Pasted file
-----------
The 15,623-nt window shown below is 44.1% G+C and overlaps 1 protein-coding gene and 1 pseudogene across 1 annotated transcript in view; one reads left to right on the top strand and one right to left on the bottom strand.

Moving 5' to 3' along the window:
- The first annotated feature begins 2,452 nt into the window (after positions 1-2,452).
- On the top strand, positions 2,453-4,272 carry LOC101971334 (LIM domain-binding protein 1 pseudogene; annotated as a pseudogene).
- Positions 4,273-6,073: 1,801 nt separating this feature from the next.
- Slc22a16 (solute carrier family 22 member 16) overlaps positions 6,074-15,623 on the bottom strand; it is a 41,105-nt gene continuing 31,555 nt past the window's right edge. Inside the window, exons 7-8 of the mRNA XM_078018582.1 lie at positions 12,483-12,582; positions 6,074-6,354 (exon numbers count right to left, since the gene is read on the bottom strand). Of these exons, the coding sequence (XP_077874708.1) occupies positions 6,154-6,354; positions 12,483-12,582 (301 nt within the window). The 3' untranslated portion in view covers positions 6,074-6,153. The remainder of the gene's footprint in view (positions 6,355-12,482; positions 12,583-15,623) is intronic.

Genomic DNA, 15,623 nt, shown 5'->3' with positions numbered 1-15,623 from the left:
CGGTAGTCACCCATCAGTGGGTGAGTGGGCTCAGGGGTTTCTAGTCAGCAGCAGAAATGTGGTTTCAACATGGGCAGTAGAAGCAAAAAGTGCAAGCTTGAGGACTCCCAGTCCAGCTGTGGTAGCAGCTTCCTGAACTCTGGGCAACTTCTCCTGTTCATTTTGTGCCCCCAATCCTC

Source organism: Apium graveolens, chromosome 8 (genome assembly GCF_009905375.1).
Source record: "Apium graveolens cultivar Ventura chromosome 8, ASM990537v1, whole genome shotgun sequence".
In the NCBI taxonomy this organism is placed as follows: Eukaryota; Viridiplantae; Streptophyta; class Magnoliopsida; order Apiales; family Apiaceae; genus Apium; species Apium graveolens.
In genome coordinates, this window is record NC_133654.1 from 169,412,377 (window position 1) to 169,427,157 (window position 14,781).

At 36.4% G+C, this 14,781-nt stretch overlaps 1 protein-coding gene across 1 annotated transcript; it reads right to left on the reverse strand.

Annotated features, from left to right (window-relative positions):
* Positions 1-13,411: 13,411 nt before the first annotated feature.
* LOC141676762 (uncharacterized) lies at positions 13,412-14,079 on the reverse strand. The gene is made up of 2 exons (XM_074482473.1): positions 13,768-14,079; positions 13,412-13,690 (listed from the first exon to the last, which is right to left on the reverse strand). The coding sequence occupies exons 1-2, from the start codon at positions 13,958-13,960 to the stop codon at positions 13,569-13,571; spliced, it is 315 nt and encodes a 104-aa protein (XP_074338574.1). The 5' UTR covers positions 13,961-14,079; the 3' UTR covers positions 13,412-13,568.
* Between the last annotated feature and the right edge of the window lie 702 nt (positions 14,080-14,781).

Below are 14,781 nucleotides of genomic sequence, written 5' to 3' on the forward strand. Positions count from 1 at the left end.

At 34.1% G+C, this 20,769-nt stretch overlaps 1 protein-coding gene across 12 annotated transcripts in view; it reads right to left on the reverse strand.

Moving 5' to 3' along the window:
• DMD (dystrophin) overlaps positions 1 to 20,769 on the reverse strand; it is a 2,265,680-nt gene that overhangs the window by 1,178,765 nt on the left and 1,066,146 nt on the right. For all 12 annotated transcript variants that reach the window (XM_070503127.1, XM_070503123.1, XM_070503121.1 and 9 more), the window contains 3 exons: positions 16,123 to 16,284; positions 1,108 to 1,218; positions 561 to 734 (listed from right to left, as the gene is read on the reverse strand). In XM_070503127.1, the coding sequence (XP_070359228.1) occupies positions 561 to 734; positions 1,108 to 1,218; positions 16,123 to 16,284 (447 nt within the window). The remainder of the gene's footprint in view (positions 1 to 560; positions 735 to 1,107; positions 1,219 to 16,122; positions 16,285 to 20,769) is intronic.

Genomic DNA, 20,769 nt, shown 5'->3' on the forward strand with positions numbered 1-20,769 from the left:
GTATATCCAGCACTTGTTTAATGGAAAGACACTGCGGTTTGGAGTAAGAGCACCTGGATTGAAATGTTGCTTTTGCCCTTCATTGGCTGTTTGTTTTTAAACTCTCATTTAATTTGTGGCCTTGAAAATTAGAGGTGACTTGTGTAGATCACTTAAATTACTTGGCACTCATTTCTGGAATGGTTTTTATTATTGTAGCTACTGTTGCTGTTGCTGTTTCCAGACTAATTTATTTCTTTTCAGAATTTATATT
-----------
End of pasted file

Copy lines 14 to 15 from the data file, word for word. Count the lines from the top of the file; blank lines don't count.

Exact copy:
Annotated features, from left to right (window-relative positions):
* Positions 1-13,411: 13,411 nt before the first annotated feature.